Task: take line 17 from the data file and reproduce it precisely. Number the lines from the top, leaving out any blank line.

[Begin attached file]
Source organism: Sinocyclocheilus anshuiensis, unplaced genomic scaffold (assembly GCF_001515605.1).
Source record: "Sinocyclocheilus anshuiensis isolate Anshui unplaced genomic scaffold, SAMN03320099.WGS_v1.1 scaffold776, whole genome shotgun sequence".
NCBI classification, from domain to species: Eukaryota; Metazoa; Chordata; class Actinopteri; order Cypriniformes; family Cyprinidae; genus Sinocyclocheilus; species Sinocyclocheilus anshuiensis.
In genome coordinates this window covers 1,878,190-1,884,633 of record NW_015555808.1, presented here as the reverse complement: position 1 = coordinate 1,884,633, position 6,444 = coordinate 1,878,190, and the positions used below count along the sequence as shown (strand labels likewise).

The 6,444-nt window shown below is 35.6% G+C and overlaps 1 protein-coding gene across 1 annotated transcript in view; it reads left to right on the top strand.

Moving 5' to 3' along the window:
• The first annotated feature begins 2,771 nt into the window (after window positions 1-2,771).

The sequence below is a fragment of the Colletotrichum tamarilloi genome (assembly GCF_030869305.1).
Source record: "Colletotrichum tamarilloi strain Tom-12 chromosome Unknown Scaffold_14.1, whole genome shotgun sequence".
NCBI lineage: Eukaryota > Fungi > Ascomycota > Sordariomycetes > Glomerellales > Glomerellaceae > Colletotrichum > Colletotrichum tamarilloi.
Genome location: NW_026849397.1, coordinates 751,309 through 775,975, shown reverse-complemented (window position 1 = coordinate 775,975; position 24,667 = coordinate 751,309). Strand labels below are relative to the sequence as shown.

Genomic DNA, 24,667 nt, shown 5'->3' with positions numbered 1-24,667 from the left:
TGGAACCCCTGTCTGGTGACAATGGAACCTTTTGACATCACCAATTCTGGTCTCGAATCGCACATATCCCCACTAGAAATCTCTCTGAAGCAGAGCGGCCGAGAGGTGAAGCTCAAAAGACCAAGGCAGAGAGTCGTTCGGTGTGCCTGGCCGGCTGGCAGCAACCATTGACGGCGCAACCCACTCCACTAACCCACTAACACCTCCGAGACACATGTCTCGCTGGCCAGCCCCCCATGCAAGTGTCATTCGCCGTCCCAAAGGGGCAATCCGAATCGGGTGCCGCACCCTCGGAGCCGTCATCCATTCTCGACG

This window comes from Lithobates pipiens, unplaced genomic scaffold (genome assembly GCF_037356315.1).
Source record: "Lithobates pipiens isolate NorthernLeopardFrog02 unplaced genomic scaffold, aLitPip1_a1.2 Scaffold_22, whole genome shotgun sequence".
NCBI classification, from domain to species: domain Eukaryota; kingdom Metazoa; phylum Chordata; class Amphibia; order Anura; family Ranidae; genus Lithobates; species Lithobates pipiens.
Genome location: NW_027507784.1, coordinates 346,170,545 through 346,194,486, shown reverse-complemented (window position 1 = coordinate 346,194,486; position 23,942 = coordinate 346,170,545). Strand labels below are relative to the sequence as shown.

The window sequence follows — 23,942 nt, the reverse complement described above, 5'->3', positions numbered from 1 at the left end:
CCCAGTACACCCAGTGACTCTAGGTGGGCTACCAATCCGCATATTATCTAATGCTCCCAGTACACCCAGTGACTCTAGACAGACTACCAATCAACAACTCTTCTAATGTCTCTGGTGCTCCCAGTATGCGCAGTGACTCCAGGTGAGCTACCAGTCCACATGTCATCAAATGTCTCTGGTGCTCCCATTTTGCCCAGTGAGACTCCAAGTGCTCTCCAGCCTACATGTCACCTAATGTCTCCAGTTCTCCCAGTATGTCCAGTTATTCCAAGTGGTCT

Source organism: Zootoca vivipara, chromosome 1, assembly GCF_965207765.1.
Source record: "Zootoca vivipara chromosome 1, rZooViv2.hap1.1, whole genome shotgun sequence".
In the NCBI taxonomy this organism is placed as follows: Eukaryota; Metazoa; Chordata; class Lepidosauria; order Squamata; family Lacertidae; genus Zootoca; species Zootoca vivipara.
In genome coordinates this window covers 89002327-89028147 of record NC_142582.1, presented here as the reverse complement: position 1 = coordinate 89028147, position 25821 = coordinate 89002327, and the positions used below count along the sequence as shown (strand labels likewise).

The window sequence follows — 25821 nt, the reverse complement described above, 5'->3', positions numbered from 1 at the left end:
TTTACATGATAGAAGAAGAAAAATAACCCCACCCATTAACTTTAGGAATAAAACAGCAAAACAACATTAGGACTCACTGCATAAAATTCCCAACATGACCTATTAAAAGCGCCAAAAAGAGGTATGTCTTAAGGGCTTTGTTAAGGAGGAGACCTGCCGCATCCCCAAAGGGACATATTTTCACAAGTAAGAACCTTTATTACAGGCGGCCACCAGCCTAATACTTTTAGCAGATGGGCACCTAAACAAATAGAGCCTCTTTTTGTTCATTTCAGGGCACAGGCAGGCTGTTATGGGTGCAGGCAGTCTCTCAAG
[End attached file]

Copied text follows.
Genome location: NW_027507784.1, coordinates 346,170,545 through 346,194,486, shown reverse-complemented (window position 1 = coordinate 346,194,486; position 23,942 = coordinate 346,170,545). Strand labels below are relative to the sequence as shown.